St. Francis Xavier Owo Parish. / Southern African Catholic Bishops’ Conference (SACBC)
St. Louis, Mo., Jun 9, 2022 / 18:40 pm (CNA).
A Nigerian government official said Thursday that the insurgent group Islamic State West Africa Province (ISWAP) is suspected as the perpetrators of a massacre at a Catholic church last week that left dozens dead.
“We have been able to see the footprint of ISWAP in the horrendous attack in Owo and we are after them. Our security agencies are on their trail and we will bring them to justice,” Interior Minister Ogbeni Rauf Aregbesola said Jun. 9 as reported by Reuters.
In the June 5 attack, gunmen opened fire on Catholic worshipers attending Pentecost celebrations at St. Francis Xavier Catholic Church in Owo, Ondo State, in southwestern Nigeria.
Initial reports suggested that more than 50 people were killed, including children, and others injured. The official death toll for the attack currently stands at 40, with 61 injured people still in hospital, Reuters said.
ISWAP is considered a breakaway faction of Boko Haram, another Islamic extremist terrorist group which has killed thousands of Christians and displaced millions of people in Nigeria and neighboring countries in recent years. ISWAP’s leader at the time pledged allegiance to ISIS in 2015.
ISWAP has in recent years claimed to have carried out public executions of Christians and bragged of its actions in digital media. However, Ondo State, where the Pentecost attack took place, is far from ISWAP’s usual area of operations in the north of the country.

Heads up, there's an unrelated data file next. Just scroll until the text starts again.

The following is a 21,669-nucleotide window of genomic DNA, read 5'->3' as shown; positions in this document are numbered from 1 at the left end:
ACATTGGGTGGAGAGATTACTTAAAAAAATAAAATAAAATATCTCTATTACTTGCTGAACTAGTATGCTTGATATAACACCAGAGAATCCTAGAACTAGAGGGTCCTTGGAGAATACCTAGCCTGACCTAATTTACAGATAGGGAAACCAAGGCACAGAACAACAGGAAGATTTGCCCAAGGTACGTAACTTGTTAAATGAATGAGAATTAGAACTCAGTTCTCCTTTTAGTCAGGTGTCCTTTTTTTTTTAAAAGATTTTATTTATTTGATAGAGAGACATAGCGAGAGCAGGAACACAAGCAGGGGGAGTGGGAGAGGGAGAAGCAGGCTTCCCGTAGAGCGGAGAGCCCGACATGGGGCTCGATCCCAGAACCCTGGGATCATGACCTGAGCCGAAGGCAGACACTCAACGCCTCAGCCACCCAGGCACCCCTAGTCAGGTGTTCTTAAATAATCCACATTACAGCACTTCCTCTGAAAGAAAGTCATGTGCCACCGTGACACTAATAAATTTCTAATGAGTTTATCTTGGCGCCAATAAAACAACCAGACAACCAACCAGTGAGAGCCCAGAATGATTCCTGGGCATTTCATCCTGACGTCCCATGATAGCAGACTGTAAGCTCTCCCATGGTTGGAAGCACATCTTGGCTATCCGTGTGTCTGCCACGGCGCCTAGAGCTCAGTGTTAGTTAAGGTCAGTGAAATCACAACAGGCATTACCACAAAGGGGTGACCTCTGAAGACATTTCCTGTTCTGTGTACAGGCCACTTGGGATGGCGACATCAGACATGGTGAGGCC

Pope Francis has expressed his “spiritual closeness” to Nigerian Catholics following the most recent attack, saying in a telegram that he was praying “for the conversion of those blinded by hatred and violence.”
More Christians are killed for their faith in Nigeria than any other country worldwide – at least 4,650 in 2021 and nearly 900 in the first three months of 2022 alone. Christian leaders and advocates continue to highlight and document the brutal ongoing persecution against Christians — often at the hands of their Muslim neighbors — in Africa’s most populous nation. Some aid organizations and experts are even assembling evidence that the killing of Christians in Nigeria constitutes a genocide.
The country was, without explanation, in late 2021 delisted from the U.S. State Department’s list of countries with the most egregious religious freedom violations.